Al Azhar fatwa must be heeded
ONE of Islam’s premier seats of learning, Al Azhar in Egypt, is considered by most Muslims to be the gold standard where matters of faith are concerned.
One would have hoped, therefore, that the fatwa by the institution permitting suspension of congregational prayers in Pakistan to control the spread of the coronavirus would have been heeded.
However, it seems that President Alvi’s meeting yesterday with religious scholars across the country to discuss that possibility has not changed their stance.
The outcome, according to the government, is that prayers will be ‘restricted’ and the elderly and the sick advised to pray at home.
Such half-baked measures will cost us dearly.
Other Muslim countries — Saudi Arabia and Iran among them — have already suspended congregational prayers, even while members of Pakistan’s clergy refused to countenance a measure that will save lives.
Not surprisingly, perhaps, given the kind of influence the religious lobby wields in Pakistan, the federal and provincial governments have been dithering over the issue.
However, Sindh, which has been the most proactive in handling the crisis, yesterday decided to discard its hitherto tentative approach and take the responsible step of temporarily banning all congregational prayers in the province.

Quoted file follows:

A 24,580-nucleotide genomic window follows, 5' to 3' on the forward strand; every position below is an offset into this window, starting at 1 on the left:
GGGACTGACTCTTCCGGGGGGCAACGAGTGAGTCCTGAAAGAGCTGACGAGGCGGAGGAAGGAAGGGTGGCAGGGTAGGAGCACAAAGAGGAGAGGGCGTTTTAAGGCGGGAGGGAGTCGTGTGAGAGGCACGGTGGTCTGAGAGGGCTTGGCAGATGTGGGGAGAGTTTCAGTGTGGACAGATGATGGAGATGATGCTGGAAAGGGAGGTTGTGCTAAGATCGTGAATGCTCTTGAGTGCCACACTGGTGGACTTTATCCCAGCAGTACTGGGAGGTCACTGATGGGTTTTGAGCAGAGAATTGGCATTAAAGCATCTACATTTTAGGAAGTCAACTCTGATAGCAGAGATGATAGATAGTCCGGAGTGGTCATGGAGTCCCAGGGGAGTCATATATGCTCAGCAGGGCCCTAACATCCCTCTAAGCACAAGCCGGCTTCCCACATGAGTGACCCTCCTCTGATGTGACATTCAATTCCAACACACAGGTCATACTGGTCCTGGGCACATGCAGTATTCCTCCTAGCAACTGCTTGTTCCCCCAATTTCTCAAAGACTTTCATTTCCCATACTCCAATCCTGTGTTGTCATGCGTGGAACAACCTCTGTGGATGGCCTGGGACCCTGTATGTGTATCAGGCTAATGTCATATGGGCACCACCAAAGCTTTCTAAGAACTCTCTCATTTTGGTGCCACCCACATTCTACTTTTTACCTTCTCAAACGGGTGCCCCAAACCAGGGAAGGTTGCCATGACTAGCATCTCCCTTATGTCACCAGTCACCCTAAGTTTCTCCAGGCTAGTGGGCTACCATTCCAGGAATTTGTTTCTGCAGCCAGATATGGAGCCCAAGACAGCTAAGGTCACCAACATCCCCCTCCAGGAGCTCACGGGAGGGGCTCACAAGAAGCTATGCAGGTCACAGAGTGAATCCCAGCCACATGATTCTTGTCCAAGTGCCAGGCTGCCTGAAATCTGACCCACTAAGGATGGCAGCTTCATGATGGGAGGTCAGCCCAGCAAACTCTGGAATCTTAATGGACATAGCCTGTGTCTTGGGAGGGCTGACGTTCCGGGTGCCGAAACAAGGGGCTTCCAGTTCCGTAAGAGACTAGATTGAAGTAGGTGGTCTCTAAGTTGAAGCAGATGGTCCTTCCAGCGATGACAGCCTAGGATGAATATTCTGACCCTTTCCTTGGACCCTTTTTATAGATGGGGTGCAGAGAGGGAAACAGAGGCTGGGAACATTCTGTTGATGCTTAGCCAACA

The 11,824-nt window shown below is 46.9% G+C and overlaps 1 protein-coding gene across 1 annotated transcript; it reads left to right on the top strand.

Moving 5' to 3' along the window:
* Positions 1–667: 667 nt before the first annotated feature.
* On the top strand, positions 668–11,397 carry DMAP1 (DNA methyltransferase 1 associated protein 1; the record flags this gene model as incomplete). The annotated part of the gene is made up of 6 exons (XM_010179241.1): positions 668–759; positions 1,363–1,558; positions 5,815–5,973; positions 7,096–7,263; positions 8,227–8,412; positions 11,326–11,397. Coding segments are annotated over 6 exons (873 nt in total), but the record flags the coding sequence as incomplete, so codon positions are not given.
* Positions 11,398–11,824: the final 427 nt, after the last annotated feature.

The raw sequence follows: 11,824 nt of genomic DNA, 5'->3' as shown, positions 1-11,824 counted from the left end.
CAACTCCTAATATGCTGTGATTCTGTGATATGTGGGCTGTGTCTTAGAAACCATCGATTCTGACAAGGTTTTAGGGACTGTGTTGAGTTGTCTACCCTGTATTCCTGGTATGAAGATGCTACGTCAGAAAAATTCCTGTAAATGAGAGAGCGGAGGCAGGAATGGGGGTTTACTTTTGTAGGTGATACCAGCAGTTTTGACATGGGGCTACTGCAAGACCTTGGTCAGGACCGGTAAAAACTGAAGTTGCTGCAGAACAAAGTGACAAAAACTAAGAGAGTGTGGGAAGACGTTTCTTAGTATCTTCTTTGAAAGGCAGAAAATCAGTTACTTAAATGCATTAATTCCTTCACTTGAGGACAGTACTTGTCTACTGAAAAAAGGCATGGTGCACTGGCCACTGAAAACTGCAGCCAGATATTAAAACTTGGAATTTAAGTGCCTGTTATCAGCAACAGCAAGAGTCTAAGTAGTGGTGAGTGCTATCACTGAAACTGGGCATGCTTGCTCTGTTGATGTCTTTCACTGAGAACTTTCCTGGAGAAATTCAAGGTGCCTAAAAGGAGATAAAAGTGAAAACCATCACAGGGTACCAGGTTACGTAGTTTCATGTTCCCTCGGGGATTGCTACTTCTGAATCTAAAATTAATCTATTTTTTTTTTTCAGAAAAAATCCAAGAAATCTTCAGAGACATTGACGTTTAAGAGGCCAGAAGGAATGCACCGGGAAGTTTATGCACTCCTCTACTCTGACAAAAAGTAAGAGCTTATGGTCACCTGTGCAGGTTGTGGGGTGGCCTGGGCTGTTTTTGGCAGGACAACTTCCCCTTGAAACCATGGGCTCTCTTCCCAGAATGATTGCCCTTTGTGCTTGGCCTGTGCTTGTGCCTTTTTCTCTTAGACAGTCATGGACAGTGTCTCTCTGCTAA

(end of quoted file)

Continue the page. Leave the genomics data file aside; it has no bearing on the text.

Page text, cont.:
Restricting person-to-person contact is the only way to disrupt the relentless pace of coronavirus transmission.
No lockdown can be effective if exceptions are made for certain types of gatherings, especially in a situation where even those who are asymptomatic can infect others.
Any place where people congregate is like a petri dish facilitating the spread of the contagion.
A substantial majority of cases so far recorded in the country can be traced to Pakistanis returning from pilgrimage to Iran; the rate of infection among them was exacerbated by the squalid conditions in which many were ‘quarantined’ in Taftan.
Then there was the first Covid-19 fatality in Pakistan, an individual already presenting with symptoms of the disease upon his return from Saudi Arabia after performing umrah.
At his village in KP, he attended a celebratory feast with 2,000 guests.
Reportedly, around 40 of 46 tests performed so far on those with whom he came into contact have turned out positive.
Another example is that of at least a dozen Tableeghi Jamaat members found to be infected after attending the Jamaat’s annual conference in Raiwind where tens of thousands congregate.
Entire villages are being quarantined as more and more cases of community transmission are discovered.
To see what could lie in store for us, we need only look at the horrific scenes playing out in Europe, with hospitals struggling to cope and morgues filled to capacity.
Imagine that happening in a country like ours, where the health system at the best of times is appallingly inadequate.
If every loophole that allows close contact among people is not plugged, the worst of times lie before us.